As a cruiser, the Model S is a little longer than your average e-bike, measuring in at just over 74″ long.
But with a weight of 57 lb (with single battery), it’s not overly heavy (for the sake of comparisons Rad Power Bikes’ RadCity 5 Plus weighs around 65 lb).
And according to EBC, this bike is able to comfortably fit most riders between 5’2″ – 6’10”.
This is a large range and, honestly, EBC is probably being a little optimistic with this estimation, but it’s still ridable by folks of most heights.
Plus, keep in mind, as a cruiser, the expectation isn’t that you’ll be doing a lot of highly technical routes on this thing – this is a leisure bike with cruising around town in mind.
The Model S only comes in one frame size, but shorter riders can choose to go with smaller, 24″ tires for easier access.
It also comes with a max weight limit of 420 lb, which is great for any e-bike.
Overall, the Model S is a longer bike that can accommodate riders of most heights and weights.
EBC backs their Model S with the following warranty:
- 10 year motor
- 5 year battery
- 30 day paint
These are generous warranties.
Ten years on the motor is as long as I’ve come across so far and 5 years on the battery is equally impressive.
For the sake of comparison, Rad backs their bikes with a 1 year guarantee and Aventon offers 2 years on their motors and batteries.
So, anyway you look at it, EBC’s warranties are top notch.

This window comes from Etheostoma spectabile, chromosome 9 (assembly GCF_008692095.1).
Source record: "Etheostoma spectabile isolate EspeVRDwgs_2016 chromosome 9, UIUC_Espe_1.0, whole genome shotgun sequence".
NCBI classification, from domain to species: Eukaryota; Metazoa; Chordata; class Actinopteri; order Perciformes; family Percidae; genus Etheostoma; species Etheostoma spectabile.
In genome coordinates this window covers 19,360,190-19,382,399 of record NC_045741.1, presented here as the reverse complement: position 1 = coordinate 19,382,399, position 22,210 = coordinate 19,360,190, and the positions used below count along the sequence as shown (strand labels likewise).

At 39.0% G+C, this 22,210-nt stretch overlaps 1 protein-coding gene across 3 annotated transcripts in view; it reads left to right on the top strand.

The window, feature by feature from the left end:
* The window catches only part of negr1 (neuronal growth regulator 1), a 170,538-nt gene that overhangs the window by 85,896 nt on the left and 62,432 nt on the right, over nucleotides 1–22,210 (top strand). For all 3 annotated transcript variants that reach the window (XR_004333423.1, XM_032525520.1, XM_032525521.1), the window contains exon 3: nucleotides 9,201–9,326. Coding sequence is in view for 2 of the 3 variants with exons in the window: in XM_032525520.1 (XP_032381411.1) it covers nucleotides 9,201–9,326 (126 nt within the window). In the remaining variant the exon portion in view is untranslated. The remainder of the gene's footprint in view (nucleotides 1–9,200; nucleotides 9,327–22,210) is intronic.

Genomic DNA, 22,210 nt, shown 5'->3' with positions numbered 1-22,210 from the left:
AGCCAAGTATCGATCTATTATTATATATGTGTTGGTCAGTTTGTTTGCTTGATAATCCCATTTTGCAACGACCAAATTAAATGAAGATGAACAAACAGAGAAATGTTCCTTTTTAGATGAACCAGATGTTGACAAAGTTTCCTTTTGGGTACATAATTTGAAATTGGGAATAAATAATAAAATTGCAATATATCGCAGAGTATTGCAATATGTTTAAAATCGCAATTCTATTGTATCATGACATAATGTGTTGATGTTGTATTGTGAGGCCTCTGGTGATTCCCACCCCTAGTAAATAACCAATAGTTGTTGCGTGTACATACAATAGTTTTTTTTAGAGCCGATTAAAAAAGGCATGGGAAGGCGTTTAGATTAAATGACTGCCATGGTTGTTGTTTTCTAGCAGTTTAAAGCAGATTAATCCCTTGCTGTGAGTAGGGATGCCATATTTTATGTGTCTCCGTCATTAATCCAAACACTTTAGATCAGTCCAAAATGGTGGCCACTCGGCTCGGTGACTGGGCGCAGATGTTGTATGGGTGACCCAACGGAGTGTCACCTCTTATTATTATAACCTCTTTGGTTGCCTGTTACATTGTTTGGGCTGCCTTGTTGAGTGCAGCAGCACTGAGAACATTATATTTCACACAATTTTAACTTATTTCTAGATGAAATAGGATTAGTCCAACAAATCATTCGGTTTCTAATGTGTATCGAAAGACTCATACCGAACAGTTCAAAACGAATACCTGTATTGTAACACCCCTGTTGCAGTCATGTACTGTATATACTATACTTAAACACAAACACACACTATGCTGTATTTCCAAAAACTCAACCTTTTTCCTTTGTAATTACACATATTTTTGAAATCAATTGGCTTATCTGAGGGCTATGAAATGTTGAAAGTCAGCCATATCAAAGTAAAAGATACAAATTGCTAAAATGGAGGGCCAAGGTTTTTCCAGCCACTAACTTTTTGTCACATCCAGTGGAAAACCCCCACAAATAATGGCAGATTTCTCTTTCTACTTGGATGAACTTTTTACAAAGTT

EBC’s Model S comes with the following features:
LCD console- the color LCD screen makes it easy to see which pedal assist level you’re on, as well as keep track of your speed and time. There’s also a USB charging port, so you can charge your phone as you ride.
Retractable cord- one of the cooler features on this cruiser is the built-in charger. The battery’s located in the rear rack and it comes with a retractable cord that pulls out for easy charging. This means you don’t have to take the battery off the bike to charge it.
Direct drive train- the Model S comes standard with a direct (single speed) drive train, but you can upgrade to a 7-speed shifter if you prefer. As a beach cruiser, a direct drive train is expected. And keep in mind, this doesn’t affect the motors performance, it just makes it easier or harder for you to pedal.
5 levels of pedal assist- with 5 levels of pedal assist to choose from, you can work as much or as little as you see fit. This is pretty standard for any e-bike these days.
Choice of throttle- you get to choose between a thumb or half-twist throttle.
Optional torque sensor- the Model S doesn’t come standard with one, but you can add a torque sensor for additional cost if you like.
Hydraulic disc brakes- hydraulic brakes offer better braking power than traditional mechanical friction brakes, so you’ll have great stopping power on this bike.
Choice of handle grips- you can choose between leather or rubber hand grips, depending on your style.
Puncture-resistant tires- this bike comes with 26″ standard tires, but you can choose to go with smaller, 24″ tires if you prefer.
Rigid fork- the Model S comes with a standard rigid fork, but for additional cost you can upgrade to a suspension fork for added comfort when riding over rougher terrain. It would be nice if the suspension fork was included standard, as it is on most comps.